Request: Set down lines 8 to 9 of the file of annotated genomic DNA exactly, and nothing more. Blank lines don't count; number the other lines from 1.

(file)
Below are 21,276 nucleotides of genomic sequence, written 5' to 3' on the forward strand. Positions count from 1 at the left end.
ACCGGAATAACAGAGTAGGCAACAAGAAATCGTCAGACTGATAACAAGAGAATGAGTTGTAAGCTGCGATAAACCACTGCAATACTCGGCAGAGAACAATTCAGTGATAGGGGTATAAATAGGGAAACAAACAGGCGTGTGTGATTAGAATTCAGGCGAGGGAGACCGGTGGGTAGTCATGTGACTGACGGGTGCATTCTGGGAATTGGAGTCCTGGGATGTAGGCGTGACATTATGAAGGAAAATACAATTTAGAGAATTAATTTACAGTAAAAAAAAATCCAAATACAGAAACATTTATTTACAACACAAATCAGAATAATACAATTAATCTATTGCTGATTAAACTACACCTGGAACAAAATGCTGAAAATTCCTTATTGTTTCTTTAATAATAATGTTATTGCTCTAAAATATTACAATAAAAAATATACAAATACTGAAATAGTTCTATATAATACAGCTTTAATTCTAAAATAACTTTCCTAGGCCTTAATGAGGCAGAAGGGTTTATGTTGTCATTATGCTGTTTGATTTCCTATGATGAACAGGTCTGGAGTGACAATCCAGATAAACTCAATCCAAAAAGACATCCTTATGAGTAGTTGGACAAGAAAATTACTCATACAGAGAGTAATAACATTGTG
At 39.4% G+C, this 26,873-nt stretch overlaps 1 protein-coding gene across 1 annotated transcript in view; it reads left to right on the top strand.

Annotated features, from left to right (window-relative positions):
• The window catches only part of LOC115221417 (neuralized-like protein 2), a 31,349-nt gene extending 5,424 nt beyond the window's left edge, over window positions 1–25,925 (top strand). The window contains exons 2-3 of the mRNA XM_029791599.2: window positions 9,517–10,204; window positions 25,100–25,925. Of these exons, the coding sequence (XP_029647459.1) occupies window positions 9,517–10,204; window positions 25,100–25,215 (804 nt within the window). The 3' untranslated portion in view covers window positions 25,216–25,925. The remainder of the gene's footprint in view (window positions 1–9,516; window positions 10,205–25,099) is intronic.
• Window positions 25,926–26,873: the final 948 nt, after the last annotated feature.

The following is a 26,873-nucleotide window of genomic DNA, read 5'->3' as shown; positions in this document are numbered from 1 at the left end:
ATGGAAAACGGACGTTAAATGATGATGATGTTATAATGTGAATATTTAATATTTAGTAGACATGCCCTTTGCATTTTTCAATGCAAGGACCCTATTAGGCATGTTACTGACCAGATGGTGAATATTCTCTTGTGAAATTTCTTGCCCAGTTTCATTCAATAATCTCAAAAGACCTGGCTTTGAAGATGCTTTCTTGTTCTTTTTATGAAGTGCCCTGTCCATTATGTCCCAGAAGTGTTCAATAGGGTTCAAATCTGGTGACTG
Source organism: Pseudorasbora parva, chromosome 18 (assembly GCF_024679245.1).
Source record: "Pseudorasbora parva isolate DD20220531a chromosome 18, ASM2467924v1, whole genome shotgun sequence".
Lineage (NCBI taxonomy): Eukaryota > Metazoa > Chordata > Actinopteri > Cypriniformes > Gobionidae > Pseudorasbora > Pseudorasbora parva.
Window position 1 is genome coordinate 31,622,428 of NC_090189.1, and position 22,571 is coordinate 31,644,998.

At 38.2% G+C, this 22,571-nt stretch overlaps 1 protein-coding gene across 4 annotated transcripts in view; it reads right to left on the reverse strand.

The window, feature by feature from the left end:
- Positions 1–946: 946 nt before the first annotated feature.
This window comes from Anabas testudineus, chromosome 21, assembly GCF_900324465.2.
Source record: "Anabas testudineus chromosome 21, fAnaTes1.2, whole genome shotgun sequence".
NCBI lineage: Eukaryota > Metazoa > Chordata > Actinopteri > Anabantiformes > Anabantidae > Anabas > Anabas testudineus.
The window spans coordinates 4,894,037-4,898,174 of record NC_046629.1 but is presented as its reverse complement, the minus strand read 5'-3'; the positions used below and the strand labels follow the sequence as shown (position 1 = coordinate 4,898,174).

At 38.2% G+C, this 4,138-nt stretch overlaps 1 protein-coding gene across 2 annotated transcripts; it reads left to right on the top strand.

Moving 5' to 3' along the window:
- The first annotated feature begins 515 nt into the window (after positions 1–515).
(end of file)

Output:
ATGGAAAACGGACGTTAAATGATGATGATGTTATAATGTGAATATTTAATATTTAGTAGACATGCCCTTTGCATTTTTCAATGCAAGGACCCTATTAGGCATGTTACTGACCAGATGGTGAATATTCTCTTGTGAAATTTCTTGCCCAGTTTCATTCAATAATCTCAAAAGACCTGGCTTTGAAGATGCTTTCTTGTTCTTTTTATGAAGTGCCCTGTCCATTATGTCCCAGAAGTGTTCAATAGGGTTCAAATCTGGTGACTG
Source organism: Pseudorasbora parva, chromosome 18 (assembly GCF_024679245.1).